16 avril 2012

TLMEP Interview with Paul Arcand and Claudia Di Orio, April 15

Written by Dominic Major; edited by Sylvie.

No-nonsense radio talkshow host Paul Arcand (the incomparable!) is here to promote his new documentary on reckless driving, called Dérapages (Loss of Control). Guy A. thinks should be mandatory viewing for all young aspiring drivers.

His third documentary, we start the interview with clips from the movie (to be released April 27, 2012).

After the short clip, the silence present on the panel and in the audience says a lot about the impact this film has. Claudia is here to help promote both the movie and CoolTaxi (more on that later). If her name sounds familiar, her father, Nicola Di Orio was on TLMEP on October 17, 2010, on the same topic. Claudia was in a traffic collision last year where she broke her hip, broke her nose, was left paralysed on her left side and was in a coma for about a month as a result. When her father asked her to speak with M. Arcand as part of the documentary film, she accepted. The short recap of her "accident": when she woke from her coma (no hair, wearing a diaper), her dad said: "you left the bar, Laurent ran at 120km/h, he hit a tree."
M. Arcand's film is centred around youth who "party" and then get behind the wheel. Also about kids with more guts than sense in their modified cars.

M. Arcand talks about the process and the method behind the film - he wanted to let the kids speak for themselves so he simply followed them from bar to bar, last-call to last-call and let them be... in front of his camera.

Yet another gruesome story in the film is the one of Brendan, then 18 years old, who drove down residential streets at 70km/h, lost control, hit the curb, bounced into the yard and whooshed two-year-old Bianca away from the side of her baby-sitter. The horrific part of this is that it happened in 2007 and in the process of heading to court (initially to be tried as an adult, then appealed to be tried as a juvenile) Nadine, Bianca's mom, had to continuously relive the stress and pain by having to go back and forth to court all these year.

Asked if he's angry, M. Arcand responds: "Yes, it's crazy! You made your choice, you did what you did. You lost control, you hit and killed a child on her lawn! You must live with the consequence." (I paraphrases a bit here).

M. Arcand is not the only one with lingering anger - Claudia is still angry with the driver in her collision as well.

(There are more stories shared and they are all in the film. I was certainly shook up and simply listening; I can't imagine how I'll feel after seeing the movie.)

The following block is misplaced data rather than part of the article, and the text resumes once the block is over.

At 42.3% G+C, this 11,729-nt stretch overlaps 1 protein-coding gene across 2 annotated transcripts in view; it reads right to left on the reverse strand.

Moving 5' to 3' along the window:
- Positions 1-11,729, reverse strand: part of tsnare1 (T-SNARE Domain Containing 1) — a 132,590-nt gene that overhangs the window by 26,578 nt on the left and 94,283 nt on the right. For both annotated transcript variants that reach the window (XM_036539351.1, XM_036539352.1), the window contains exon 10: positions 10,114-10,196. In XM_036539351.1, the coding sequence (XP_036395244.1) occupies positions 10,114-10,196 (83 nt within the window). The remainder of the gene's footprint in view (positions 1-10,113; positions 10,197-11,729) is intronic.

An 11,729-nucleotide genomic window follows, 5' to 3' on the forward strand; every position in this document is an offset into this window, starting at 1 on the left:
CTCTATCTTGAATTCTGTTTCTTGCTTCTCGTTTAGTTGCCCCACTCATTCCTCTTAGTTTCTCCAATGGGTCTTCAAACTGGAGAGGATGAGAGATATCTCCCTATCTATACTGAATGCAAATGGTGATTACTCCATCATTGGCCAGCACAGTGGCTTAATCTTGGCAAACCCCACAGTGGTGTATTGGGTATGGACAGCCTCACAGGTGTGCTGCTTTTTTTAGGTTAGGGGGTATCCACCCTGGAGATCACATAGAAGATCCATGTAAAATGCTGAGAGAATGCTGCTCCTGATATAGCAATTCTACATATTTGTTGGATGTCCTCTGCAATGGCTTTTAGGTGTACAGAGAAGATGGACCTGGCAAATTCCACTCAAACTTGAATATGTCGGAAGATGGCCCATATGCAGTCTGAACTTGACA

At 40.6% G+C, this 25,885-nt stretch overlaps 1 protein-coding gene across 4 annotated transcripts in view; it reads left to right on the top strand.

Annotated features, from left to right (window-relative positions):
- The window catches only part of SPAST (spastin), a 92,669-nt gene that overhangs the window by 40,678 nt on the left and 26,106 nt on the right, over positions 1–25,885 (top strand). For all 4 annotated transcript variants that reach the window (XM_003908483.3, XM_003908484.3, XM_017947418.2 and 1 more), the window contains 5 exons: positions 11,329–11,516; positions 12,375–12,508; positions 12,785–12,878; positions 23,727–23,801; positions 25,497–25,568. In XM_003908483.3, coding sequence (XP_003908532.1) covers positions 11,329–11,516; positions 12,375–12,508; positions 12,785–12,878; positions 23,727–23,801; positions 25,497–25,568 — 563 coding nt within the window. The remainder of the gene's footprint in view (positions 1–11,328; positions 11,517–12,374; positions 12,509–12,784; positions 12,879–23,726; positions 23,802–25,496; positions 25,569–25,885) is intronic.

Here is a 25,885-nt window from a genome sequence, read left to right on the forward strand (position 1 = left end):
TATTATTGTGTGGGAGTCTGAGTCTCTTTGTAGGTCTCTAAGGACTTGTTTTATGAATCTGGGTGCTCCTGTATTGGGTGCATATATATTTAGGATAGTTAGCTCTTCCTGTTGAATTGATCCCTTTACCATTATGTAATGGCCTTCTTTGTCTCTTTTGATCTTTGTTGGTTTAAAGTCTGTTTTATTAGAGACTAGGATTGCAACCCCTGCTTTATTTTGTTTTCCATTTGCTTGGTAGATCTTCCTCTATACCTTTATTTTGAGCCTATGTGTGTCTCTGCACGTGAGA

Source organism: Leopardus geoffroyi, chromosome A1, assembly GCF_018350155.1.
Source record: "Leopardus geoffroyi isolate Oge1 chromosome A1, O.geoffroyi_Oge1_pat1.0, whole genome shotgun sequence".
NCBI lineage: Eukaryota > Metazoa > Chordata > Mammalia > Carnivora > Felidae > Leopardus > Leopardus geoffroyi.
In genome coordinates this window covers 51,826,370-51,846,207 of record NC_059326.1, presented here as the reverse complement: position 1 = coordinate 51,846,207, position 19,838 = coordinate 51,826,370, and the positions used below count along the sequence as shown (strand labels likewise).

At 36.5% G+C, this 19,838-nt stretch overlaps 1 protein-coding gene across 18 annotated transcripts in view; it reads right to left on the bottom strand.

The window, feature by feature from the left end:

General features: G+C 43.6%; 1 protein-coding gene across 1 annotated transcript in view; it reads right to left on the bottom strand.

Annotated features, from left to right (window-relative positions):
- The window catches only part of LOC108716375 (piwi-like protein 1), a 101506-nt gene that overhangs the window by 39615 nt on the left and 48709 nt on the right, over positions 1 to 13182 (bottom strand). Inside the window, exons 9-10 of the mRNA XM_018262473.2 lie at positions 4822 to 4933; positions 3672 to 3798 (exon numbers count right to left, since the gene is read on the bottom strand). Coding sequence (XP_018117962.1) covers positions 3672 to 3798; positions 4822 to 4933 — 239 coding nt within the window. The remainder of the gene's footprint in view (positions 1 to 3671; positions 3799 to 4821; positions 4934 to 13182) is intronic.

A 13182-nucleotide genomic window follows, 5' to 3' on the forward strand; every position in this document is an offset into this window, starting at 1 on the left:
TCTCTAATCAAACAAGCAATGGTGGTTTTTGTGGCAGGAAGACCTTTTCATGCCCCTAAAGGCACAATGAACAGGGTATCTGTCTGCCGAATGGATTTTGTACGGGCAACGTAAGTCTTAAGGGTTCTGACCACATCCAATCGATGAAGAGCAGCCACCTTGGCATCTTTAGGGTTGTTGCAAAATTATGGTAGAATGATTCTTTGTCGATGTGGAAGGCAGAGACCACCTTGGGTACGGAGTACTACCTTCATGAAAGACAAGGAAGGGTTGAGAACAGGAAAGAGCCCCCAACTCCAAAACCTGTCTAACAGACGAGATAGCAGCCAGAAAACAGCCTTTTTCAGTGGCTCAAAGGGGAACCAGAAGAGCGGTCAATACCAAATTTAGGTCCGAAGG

Paul spends some time talking in general about the issues raised from his filming:

  • In 1997 driving mandatory driving lessons were removed for licensing. They were brought back 2010. Despite that, still today you can get your licence without ever going on the highway.
  • One law under review would have anyone under 21 not allowed to drink and drive: tolerance zero. it's a great idea according Claudia. (me too)

The big question asked of the panel in general: Do parents need to be involved more to help prevent these horrific acts? Yes, they need to be there. I can't solely be up to the state, but the state can help; with a curfew for example. But you still won't have police everywhere.

Parents must define the rapport with the car and the decisions drivers make, day in day out. Even though parents often say: "but my kids are responsible", they aren't thinking about all the friends their kids have and of course, how many drunk teens would call their folks at 3am for a ride? Not many. Luckily, Cool Taxi is here. Claudia's dad started this project with other fathers one year ago and it's been a great success. These are essentially pre-paid taxi chits that kids can use anywhere in Quebec. Guy A. mentions a time where his son took a cab and used Cool Taxi but that the driver did not want to take it - Claudia interrupts with her own story about the same issue where she took the time to tell her story to the cab driver to get him to take the chit. Afterwards, Guy A. explains that all you need to do is take down the cab car number and call the SPVM's taxi hotline and report the driver.

Final thought: Guy A. believes this movie should be mandatory viewing for everyone working towards their driver's licence.

Why this matters

Drinking and driving in Quebec is a major issue. As discussed by Paul in the documentary, it's in the rural areas that it can be most-problematic. Anything we can do to educate and maybe change will help. No one needs to die or live a horrible life following stupidity behind the wheel.

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